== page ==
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Thread: Permits for shooting in London?

  1. #1

    Default Permits for shooting in London?

    Hi, my first post here. I was hoping someone with experience of gorilla shooting in London could advise me of the need for permits.

    Hoping to shoot one scene of a low budget short on the southbank looking over a the city lights and Tower Bridge.

    We'll be shooting at night on DSLR with limited crew and one actor so we will be quite inconspicuous.

    Any thoughts and advice would be much appreciated.

  2. #2
    Join Date
    Oct 2009


    Some may disagree but I say just go for it! Most people assume that it's just a stills camera anyway so it doesn't draw too much attention. We've done it plenty of times, and we've had to blag it a couple of times but generally we don't get too much bother.

  3. #3


    I'm with you on this one. I've done a lot of gorilla shooting but never really in London. Apart from some stop frame at Liverpool St Station, got kicked out after 10 mins. That was on a Canon XF300 though, like you say a DSLR shoot won't be as obvious. The boom may give it away though haha. Cheers for the encouragement.

  4. #4


    So long as you are not on private property or the House of Commons area no film zone, you can film anywhere. So long as you are sensible about obstruction, noise or other nuisances. The same rule that allows big brother to film us everywhere we go with CCTV camera applies to us. You may get some policeman who is not aware of the law come and ask what your doing, just tell him and get on with your shoot.

    Last edited by Midnight Blue; 05-22-2011 at 12:31 PM.

  5. #5


    Thank you Midnight Blue. Learned something new today. Glad I joined this forum.

  6. #6


    I would just go and do it. The permits and public liability is for the big production companies bringing down tens of actors, crew, lorries, lights and cameras.

  7. Default

    In my experience it is not the actual filming thats the propblem but whether you are blocking the way or setting something up. For example if you wanted to use a tripod on Oxford street in rush hour then you will be moved on. Same if you have trailing cables or a pile of bags. Basically if the only thing on the ground are your feet anf your are not standing by the exit of somewhere with a bounce board then you can film all you want.

    wedding video by wedding videographer

  8. #8
    Join Date
    Apr 2009
    England, Gloucestershire


    Here's the deal... nobody, including the police can force you to stop filming in public.

    I've had grumpy officers come up to me and try tell me I can't film in public spaces... but in my experience just tell them you're filming the sky or something, they usually go away then, some silly officers just think you can't film people. Although technically they can't stop you, but it just avoids an argument!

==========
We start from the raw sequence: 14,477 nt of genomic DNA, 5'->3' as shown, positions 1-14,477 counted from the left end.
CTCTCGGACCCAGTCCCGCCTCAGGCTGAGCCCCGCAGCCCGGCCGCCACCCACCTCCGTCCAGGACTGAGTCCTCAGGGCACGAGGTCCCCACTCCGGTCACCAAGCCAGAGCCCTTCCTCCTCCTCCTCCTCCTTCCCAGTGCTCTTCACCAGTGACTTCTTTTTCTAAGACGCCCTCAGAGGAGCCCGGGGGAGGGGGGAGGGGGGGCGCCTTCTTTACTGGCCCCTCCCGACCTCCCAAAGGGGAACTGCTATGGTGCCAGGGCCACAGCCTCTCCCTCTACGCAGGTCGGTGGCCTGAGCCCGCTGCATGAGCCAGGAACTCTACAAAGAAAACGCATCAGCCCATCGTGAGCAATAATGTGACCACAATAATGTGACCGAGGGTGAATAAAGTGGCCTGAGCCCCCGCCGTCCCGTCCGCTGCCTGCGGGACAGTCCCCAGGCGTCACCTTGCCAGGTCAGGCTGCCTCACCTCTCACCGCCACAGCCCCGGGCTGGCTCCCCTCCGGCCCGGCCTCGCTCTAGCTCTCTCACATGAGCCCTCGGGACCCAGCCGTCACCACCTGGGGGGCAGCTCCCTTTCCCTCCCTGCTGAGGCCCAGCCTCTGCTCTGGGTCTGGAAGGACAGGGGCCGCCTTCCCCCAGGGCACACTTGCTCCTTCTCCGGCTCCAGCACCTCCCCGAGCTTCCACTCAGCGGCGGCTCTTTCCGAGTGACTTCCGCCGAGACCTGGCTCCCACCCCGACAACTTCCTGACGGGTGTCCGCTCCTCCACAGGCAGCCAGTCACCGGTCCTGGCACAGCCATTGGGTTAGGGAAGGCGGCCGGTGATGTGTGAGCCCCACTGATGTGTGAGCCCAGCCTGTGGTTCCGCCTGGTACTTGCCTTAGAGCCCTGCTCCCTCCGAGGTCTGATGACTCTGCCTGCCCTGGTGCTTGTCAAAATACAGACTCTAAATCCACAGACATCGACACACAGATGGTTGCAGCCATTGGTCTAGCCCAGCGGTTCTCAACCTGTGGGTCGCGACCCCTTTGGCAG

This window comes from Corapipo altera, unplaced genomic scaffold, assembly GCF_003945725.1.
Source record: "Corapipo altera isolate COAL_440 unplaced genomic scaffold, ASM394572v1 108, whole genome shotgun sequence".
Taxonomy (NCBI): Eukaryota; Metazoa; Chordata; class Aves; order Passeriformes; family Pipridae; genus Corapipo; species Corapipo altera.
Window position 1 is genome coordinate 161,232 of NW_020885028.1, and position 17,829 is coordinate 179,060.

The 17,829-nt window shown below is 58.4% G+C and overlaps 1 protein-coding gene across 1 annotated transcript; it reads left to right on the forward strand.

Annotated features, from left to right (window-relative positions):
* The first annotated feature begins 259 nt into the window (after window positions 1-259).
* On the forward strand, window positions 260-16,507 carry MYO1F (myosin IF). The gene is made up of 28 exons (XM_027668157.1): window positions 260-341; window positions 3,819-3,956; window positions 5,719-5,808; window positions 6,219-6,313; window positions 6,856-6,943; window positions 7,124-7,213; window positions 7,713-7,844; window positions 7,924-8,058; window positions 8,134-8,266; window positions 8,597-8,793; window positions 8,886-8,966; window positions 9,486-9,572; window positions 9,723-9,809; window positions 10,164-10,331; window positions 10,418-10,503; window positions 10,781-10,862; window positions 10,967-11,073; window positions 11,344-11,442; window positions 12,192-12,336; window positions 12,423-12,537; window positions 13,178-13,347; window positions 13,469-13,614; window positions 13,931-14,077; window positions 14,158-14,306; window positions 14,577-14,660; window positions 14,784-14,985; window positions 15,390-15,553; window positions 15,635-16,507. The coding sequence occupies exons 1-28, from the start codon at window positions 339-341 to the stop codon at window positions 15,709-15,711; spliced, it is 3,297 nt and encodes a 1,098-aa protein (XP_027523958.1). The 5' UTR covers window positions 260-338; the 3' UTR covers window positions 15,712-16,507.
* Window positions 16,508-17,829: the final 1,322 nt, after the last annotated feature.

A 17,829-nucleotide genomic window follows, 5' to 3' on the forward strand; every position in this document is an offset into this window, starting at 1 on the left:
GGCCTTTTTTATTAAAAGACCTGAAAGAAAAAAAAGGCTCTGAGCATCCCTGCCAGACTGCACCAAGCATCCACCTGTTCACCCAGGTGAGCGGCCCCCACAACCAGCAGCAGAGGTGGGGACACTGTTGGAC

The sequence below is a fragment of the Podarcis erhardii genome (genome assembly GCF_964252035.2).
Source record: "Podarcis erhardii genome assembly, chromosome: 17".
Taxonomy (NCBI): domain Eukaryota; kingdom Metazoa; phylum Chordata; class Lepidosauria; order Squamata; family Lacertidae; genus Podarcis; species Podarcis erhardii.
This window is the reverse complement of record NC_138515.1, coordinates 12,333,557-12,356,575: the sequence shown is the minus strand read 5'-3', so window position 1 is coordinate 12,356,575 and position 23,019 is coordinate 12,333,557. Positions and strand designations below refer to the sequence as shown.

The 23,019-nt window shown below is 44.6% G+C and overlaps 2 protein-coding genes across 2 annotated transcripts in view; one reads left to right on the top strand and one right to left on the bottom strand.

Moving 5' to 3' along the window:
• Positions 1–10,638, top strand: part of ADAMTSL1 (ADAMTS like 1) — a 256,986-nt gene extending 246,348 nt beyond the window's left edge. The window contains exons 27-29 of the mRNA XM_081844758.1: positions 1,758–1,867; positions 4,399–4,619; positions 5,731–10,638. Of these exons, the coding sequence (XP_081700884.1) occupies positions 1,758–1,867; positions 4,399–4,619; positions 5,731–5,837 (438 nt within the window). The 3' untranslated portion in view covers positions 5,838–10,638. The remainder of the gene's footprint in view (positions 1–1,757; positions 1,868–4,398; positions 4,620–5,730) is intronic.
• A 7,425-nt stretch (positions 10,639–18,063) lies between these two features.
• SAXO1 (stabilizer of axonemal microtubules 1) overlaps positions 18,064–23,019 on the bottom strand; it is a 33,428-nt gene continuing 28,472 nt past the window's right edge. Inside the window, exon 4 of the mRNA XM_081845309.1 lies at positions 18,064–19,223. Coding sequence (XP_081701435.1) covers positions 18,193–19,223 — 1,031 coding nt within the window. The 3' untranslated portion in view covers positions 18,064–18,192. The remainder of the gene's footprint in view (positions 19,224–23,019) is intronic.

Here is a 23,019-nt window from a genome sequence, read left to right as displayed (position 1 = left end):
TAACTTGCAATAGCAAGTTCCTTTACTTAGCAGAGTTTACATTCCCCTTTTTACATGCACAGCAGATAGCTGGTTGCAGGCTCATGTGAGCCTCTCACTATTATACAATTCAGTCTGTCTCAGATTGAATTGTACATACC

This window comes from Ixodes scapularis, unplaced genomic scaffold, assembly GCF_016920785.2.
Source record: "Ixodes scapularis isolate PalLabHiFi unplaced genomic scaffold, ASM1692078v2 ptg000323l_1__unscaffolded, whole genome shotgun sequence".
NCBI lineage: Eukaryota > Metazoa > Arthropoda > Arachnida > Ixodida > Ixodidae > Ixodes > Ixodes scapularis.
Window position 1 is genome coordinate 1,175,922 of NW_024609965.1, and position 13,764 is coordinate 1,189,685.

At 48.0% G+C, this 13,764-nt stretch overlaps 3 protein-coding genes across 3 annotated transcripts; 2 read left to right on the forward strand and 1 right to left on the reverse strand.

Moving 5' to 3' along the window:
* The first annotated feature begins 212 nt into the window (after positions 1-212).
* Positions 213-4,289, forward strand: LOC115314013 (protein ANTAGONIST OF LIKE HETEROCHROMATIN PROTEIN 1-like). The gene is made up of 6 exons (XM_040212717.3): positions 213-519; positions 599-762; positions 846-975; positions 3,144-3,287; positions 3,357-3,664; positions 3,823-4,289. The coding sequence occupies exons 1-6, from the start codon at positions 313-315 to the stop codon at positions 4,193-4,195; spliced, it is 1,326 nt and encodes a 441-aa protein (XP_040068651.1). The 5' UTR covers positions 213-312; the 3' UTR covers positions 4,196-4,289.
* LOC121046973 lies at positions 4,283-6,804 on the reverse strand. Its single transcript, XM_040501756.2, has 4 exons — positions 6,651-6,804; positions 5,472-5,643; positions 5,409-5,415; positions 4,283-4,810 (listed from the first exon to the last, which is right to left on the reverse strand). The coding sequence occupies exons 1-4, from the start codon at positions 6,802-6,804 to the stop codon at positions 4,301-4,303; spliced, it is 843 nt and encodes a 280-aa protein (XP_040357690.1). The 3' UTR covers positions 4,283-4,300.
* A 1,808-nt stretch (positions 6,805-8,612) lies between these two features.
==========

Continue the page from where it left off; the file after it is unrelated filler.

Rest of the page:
9. Default

    I think the police just make it up sometimes. I was filming the outside of New scotland Yard for RAI. Very ealy full big kit the works. Pretty quickly to armed officers rock up, I show them some id and that was it. They wished me a good day and left.

    wedding video from wedding videographer filming wedding video London

  10. #10
    Join Date
    Mar 2005
    Blog Entries


    Benesotor, actually the police can stop you from filming in all sorts of places. Outside courts, government buildings, MOD premises, security establishments, to name but a few. They can also stop you filming if your actions constitute a breach of the peace or are likely to provoke a breach of the peace. They can stop you filming into private property with a telephoto lens and can stop you filming or photographing members of a jury, witnesses in some cases and victims in cases involving sexual assault or rape. There are quite a few other examples and, if you want to stretch a point, you can be arrested and prosecuted for all of the above.

    Also the definition of "in public" is such that a place such as a shopping mall or railway station can be a public place and yet also be private property and if there is a sign saying "no photography", you become a trespasser if you start filming. If you film for commercial reasons on railway property you commit an offence under the railway by-laws and can be arrested, same goes at any international airport.

    Under CYP you cannot film children under 14 if the parent or guardian objects and you may be arrested if you do not desist.

    That's just the stuff which specifically mentions filming or photography, we haven't even started on highway obstruction or RTA offences yet.

    The bottom line though is... If you're polite and have a sensible reason for filming, you won't get any bother from the police. If you start shouting "I know my rights", they will go out of their way to prove you wrong.

    When you're standing in court getting a 500 fine for "using a light in such a manner as to cause danger to road users" you are right, you are allowed to film on the side of the road but it still cost you 500 which a bit of politeness could have avoided.

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